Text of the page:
MACON – Mercer University students in a service-learning course led by Dr. Creighton Rosental began a free, daily after-school arts program in September for residents of the nearby Tindall Heights Homes.
Peach Place aims to provide a means of creative expression and exposure to the arts for children, ages 6-12, who otherwise might have few such opportunities. Daily art classes are led primarily by Mercer students, and in October, the program held an open house as part of the public housing project’s Fall Festival, where well over 100 kids created personal works of art.
The goal of Peach Place is not to create artists, but to create a sense of community built on creative expression. Dr. Rosental is a philosophy professor, and the majority of the student volunteers are not art majors, though the students have sought some advice from local artists.
Peach Place was begun with a grant through the University’s Research that Reaches Out Quality Enhancement Plan (QEP) programming and the donation of rent-free space at the Hester Bivins Youth Center by the Macon Housing Authority.
The pilot grant will sustain Peach Place for a year, but organizers hope to raise additional funds to expand offerings and continue the program beyond the current academic year. They have launched a crowdfunding campaign seeking donations online.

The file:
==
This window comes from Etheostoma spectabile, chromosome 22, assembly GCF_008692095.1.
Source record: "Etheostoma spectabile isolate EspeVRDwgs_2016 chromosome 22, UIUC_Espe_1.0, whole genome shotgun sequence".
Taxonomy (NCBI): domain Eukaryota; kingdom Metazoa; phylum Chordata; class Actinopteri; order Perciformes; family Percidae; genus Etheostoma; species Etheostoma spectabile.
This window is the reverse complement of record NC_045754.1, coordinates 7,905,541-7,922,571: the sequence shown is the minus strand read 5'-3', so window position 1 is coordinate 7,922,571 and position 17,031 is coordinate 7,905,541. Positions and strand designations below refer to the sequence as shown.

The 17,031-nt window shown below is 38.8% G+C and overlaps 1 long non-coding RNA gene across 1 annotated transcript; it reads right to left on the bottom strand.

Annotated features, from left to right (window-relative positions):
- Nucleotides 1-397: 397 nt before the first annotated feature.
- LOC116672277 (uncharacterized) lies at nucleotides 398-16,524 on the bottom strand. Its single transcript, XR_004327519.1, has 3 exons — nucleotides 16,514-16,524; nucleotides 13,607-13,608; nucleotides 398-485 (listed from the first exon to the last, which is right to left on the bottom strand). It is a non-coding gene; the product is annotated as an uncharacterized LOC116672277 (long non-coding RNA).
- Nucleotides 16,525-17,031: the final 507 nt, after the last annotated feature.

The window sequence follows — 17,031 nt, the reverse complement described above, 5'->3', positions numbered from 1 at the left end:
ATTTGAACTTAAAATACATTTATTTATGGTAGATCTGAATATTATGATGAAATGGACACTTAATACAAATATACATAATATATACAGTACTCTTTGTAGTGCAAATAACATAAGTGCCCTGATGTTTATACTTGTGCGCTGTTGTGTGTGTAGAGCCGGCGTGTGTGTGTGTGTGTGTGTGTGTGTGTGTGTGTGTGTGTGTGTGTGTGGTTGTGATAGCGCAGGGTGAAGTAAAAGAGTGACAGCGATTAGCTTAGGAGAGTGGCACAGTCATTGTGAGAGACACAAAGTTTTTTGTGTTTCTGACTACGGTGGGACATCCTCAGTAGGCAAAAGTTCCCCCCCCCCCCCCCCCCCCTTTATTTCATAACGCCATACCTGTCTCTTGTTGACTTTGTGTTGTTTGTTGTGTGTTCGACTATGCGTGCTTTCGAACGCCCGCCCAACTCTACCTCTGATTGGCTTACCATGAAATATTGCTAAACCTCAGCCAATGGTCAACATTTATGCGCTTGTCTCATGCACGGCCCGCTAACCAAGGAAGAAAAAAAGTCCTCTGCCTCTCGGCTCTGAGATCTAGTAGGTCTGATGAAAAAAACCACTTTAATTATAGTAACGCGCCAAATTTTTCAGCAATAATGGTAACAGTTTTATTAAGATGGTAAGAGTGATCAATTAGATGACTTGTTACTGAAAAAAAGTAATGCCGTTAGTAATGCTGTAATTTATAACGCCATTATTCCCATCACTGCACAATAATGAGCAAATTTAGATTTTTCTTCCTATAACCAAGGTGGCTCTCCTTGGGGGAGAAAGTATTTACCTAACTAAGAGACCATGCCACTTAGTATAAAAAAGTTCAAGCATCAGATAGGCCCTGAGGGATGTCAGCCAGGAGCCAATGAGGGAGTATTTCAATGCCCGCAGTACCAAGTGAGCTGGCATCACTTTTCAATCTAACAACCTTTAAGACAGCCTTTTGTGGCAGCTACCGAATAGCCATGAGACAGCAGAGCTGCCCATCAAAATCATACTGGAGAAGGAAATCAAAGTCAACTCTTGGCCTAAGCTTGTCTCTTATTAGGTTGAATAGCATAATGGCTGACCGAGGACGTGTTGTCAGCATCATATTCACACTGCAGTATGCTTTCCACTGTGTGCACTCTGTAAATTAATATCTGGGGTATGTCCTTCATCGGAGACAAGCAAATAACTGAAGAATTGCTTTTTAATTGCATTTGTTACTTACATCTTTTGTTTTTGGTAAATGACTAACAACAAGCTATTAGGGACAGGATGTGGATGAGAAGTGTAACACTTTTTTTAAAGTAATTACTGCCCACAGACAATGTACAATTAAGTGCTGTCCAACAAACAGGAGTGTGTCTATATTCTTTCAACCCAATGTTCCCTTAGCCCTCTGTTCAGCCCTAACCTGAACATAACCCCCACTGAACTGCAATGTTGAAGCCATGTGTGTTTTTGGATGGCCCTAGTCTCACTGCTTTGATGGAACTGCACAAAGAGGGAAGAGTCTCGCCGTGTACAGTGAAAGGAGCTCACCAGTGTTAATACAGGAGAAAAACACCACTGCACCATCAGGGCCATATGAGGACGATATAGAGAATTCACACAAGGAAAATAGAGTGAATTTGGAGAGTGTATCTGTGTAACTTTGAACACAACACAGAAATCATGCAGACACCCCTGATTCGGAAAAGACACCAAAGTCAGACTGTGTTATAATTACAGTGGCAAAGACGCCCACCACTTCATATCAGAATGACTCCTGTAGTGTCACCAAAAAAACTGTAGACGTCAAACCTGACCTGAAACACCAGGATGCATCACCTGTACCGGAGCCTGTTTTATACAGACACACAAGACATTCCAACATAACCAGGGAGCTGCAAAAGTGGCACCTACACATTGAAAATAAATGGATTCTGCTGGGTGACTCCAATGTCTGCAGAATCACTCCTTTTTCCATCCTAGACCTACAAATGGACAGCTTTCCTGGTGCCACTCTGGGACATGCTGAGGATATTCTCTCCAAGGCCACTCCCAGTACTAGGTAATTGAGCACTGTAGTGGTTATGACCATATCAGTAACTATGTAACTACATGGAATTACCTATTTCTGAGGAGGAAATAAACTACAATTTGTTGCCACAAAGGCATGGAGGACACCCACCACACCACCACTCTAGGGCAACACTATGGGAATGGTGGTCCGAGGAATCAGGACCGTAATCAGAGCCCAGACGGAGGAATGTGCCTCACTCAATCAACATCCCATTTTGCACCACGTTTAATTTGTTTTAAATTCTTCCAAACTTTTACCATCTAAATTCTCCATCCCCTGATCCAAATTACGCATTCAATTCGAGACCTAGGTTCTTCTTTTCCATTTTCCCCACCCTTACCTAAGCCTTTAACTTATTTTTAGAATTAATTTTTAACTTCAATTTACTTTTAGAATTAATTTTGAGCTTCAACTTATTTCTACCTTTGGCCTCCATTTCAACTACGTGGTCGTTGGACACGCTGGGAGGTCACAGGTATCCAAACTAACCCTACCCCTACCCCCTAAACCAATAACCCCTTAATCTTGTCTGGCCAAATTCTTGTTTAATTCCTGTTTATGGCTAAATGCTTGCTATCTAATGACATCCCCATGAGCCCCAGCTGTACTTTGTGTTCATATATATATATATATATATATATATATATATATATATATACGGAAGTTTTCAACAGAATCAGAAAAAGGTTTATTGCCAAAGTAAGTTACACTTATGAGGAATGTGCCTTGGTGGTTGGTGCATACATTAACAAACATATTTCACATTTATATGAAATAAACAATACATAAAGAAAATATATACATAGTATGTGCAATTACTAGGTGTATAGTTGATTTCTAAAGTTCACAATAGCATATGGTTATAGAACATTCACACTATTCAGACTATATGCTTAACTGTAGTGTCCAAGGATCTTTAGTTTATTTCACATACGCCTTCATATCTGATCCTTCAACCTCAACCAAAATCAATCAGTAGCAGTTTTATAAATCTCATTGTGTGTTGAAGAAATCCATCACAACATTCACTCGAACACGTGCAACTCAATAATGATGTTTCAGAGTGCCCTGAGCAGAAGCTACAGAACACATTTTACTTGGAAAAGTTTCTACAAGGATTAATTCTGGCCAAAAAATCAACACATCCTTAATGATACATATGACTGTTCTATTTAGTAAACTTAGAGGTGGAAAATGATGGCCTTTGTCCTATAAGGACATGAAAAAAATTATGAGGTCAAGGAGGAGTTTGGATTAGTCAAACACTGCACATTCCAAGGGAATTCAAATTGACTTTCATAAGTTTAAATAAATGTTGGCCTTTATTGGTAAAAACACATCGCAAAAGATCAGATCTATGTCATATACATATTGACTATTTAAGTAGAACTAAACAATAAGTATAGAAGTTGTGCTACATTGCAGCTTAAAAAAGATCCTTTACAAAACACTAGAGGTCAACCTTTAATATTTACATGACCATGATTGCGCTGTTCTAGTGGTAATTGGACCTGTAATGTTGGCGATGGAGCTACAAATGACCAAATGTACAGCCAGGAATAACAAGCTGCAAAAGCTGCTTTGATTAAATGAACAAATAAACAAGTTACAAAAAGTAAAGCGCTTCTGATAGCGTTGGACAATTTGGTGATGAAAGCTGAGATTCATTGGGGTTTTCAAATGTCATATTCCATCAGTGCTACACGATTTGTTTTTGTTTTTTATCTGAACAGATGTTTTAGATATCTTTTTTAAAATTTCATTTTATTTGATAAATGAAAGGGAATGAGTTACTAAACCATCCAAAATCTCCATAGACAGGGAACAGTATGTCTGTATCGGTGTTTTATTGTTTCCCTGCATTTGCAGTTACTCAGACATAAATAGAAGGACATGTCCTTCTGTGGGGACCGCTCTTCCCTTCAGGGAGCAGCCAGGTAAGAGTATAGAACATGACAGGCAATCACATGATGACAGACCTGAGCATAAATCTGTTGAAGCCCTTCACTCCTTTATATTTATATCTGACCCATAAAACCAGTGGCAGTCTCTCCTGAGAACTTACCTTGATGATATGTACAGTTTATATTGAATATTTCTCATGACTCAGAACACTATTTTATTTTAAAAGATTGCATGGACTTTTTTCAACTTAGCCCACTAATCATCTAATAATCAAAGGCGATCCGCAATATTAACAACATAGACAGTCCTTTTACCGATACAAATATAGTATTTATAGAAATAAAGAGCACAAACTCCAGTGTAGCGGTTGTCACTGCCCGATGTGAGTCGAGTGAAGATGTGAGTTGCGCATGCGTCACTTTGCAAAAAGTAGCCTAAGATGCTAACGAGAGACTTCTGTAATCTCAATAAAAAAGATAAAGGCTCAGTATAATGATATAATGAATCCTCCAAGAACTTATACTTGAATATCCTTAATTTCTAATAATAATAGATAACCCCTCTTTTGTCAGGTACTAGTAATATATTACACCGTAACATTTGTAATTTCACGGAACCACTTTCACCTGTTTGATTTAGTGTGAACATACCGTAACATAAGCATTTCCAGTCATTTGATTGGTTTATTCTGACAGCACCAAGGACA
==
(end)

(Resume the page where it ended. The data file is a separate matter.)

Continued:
“A number of people have suggested that we seek extra funds from foundations or other sources of substantial money. We may eventually do that, but we decided to seek support for Peach Place from a broad swath of supporters,” said Dr. Rosental. “We would rather have 500 people donate $10 than one donor give everything we need. Peach Place is meant to help build community – to have our program funded directly by the community is a good step in that direction.”
The hope is that these donations will allow the program to take participants on field trips to experience the local arts scene, host arts events for residents of the community, provide healthy snacks for the after-school program, add programming in areas other than the visual arts, increase the number of children who are able to participate and expand the program to other communities in need.
“Through my administrative experience with the program, I have seen days where it is over capacity because of its positive reputation within the community,” said junior Rachel Paul. “As of now, Peach Place can only allow a certain number of students into the program thus limiting its impact. Donations are needed in order to expand and further develop the creative expression taking place at Peach Place.”
“Support raised through crowdfunding is more than financial. It demonstrates that the community cares for these students and the long-lasting benefits that come with creative expression,” added junior Bekah Fulton. “As an instructor, I have seen the ways the grant has funded an environment for students to be inspired, and I look forward to the many ways this campaign will continue to create opportunities for both the participants of the program as well as the volunteers.”